Image Credit: NASA, ESA, and M. Livio (STScI)

Arp 147 is a gravitationally interacting pair of galaxies around 440 million light-years away from Earth (in the constellation of Cetus).

The blue ring on the right was likely formed by the galaxy (pictured on the left) that passed through when they collided. The left-most galaxy looks relatively undisturbed, while the galaxy on the right looks like it took the brunt of the collision. Following the initial clash of two monumentally large galaxies, a propagating density wave rippled throughout the region, colliding with the material moving inwards due to the gravitational pull.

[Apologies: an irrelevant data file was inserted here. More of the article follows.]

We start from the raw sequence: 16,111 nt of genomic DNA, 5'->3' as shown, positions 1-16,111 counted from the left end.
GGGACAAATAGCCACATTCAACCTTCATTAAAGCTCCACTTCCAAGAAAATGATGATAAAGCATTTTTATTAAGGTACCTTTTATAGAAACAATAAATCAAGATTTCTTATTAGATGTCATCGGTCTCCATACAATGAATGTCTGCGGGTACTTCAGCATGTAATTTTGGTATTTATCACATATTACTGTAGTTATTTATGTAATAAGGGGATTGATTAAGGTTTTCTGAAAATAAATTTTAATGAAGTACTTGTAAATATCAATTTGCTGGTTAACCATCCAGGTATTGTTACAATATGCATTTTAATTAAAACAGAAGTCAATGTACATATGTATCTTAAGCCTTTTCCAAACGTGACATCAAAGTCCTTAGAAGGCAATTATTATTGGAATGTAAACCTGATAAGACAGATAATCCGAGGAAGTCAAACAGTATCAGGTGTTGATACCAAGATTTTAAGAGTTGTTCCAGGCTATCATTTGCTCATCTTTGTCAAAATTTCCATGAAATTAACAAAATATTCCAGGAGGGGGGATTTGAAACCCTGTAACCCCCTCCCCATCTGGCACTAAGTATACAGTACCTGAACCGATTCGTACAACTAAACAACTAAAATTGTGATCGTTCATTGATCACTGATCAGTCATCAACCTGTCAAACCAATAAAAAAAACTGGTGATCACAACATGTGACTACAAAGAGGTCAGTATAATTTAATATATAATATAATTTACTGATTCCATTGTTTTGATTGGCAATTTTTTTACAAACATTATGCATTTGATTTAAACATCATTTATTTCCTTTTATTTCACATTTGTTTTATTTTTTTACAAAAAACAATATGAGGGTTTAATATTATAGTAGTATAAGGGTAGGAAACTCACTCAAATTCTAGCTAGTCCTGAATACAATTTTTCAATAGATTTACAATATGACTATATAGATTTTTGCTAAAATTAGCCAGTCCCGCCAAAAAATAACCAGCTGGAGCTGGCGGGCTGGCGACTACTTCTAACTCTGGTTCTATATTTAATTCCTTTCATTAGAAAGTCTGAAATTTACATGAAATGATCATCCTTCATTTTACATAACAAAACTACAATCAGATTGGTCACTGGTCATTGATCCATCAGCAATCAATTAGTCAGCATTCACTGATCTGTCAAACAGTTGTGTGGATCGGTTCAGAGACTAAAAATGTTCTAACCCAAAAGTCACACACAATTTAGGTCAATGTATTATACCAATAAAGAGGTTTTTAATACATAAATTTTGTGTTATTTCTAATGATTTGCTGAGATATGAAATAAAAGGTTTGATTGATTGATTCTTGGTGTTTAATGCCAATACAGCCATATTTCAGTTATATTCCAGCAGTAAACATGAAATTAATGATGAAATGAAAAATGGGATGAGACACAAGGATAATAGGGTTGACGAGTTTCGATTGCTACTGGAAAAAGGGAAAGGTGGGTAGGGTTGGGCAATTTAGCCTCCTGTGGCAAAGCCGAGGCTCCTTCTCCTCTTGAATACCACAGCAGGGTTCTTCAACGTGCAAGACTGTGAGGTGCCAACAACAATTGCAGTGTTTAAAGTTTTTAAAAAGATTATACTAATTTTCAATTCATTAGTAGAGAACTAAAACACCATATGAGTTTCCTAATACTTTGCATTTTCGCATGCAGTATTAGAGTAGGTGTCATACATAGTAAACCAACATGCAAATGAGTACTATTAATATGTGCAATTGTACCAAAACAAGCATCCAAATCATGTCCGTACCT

From there, the increasing density of the gas helped stimulate the intense star formation seen within the blue ring. The massive stars that are then created within the ring speed through their lifespan in only a few million years time (sometimes even less). Instead of going out with a whimper, the large stars leave a legacy behind, as the stars implode, they blast off as supernovae, leaving neutron stars and black holes behind in their wake.

The little shining red dot on the left might very well be the nucleus of the galaxy that was hit.



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